Covers Greek and Roman myths as expressions of religious experience and imagination, of Greek and Roman culture and society, and as part of the fabric of Western cultural tradition. Of particular interest to students of literature and the arts, psychology, anthropology, and history. No Greek or Latin required. Approved for arts and sciences core curriculum: literature and the arts.

CLAS 1110 (3). Gods, Monsters and Mortals: Literature of Ancient Greece.
Read about mythological heroes and historical individuals from Achilles to Socrates.  Explores why Greek authors told stories the way they did and what those stories might have meant to them and might mean to us.  Ancient texts in English translation. Approved for Arts and Sciences Core Curriculum:  Literature and the Arts.

CLAS 1115 (3). Masterpieces of Greek Literature in Translation.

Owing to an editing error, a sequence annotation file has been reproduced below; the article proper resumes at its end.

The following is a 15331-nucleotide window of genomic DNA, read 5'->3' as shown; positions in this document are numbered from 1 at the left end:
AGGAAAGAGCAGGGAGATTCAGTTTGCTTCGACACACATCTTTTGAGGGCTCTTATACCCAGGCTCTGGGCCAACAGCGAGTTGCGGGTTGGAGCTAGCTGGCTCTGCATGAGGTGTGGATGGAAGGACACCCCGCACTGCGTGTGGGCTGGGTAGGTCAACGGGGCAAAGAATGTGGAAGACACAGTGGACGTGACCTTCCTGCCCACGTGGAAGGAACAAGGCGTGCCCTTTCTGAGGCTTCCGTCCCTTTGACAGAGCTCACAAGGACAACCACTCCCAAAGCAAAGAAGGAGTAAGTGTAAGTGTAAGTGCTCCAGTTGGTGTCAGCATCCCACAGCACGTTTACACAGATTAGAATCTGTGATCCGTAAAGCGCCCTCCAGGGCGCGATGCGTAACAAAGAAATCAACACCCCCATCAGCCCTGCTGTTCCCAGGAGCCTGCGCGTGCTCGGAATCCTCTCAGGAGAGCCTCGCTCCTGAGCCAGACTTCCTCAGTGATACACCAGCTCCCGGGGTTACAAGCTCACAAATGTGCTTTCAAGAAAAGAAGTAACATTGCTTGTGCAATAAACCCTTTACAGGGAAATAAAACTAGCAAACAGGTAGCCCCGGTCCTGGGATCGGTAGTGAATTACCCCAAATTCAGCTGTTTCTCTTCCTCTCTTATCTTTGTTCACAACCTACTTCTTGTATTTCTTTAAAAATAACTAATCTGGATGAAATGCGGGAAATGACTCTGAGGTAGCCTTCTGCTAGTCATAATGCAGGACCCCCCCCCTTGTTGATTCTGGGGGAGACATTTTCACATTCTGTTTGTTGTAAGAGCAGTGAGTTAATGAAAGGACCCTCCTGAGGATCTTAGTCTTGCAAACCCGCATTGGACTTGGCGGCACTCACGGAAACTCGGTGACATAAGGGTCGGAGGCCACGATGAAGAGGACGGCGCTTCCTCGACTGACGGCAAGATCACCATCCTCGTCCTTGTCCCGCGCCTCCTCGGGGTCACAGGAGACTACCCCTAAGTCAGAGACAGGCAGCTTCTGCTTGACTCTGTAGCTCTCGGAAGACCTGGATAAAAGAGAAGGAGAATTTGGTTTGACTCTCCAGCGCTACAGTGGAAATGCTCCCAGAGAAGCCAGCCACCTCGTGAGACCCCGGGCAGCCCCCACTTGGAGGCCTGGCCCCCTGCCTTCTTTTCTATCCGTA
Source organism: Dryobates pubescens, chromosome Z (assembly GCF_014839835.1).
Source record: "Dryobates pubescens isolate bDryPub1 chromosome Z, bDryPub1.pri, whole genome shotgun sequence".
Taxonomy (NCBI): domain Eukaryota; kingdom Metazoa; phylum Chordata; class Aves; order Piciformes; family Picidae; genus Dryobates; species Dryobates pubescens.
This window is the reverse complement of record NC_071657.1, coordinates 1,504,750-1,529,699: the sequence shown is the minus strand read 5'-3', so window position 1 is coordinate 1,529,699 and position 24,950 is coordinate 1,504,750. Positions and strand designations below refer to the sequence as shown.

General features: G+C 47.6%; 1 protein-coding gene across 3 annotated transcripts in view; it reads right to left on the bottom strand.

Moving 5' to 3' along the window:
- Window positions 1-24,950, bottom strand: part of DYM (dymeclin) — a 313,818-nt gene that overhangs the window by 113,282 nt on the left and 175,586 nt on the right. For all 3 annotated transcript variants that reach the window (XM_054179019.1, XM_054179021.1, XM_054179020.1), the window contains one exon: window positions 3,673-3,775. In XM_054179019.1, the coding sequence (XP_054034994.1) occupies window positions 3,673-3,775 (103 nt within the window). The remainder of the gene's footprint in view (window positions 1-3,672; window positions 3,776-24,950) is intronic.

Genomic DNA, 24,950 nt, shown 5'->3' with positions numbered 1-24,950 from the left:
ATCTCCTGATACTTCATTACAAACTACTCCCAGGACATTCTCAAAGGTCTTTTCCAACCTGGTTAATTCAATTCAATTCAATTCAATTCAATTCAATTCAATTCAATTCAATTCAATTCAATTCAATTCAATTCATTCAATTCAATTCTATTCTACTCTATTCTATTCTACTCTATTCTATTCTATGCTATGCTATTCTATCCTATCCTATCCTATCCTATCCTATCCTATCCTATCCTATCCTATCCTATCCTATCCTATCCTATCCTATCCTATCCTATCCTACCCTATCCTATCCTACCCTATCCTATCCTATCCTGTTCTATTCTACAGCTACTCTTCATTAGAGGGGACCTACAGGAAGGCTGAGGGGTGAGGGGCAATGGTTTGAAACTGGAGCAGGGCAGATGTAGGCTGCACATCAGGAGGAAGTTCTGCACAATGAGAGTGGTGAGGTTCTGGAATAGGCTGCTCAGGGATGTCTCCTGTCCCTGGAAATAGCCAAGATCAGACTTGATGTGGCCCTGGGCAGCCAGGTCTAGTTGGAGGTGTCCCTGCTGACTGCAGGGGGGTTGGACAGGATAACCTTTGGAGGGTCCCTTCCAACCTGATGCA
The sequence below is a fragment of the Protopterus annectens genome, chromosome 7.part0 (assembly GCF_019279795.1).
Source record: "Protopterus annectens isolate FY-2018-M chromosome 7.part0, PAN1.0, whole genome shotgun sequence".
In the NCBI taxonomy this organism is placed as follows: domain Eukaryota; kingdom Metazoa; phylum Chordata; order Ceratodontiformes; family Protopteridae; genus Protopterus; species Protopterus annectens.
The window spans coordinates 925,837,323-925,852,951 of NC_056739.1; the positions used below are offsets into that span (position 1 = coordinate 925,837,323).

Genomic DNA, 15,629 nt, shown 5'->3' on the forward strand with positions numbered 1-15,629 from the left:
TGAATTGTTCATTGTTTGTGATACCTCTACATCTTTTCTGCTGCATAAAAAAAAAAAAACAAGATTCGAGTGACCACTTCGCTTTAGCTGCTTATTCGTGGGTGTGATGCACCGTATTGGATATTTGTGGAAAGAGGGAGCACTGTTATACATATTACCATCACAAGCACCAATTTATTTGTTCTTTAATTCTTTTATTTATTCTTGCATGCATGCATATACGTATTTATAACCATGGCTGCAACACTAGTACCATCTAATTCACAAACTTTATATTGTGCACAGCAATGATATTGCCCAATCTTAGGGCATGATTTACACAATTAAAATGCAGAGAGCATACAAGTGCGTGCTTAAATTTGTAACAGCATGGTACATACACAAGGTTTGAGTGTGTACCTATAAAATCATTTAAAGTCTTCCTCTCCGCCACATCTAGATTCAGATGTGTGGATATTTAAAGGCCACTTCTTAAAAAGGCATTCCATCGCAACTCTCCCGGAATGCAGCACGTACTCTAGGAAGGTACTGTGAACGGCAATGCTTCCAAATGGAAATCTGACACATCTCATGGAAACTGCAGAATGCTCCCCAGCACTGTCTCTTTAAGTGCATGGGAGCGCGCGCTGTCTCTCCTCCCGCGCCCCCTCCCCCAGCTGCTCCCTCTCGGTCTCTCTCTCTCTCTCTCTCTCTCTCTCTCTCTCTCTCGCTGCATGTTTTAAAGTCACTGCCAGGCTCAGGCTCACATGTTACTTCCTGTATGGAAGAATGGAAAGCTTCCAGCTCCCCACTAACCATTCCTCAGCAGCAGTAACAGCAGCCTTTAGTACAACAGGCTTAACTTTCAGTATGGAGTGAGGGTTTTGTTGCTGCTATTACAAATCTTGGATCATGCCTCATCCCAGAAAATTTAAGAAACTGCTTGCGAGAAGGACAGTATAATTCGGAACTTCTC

Students read about mythological heroes and historical individuals from Achilles to Socrates in Greek literature. Class discusses why the Greeks told stories the way they did and what those stories might have meant to them and might mean to us. Arts & Sciences Honors Course. Approved for Arts and Sciences Core Curriculum:  Literature and the Arts.

CLAS 1120 (3). Power and Persuasion in Ancient Rome.
Read about mythological heroes and historical individuals from Romulus to Catiline and the emperors Augustus and Nero.  Explore why Roman authors told stories the way they did and what those stories might have meant and might mean to us.  Ancient texts in English translation. Approved for GT-AH2. Approved for Arts and Sciences Core Curriculum: Literature and the Arts.

CLAS 1140 (3). Bread and Circuses: Society and Culture in the Roman World.
Surveys the outstanding achievements of Roman culture and society as reflected in literature, philosophy and art, private and official religion, and legal and political thought. No Greek or Latin required. Approved for arts and sciences core curriculum: historical context.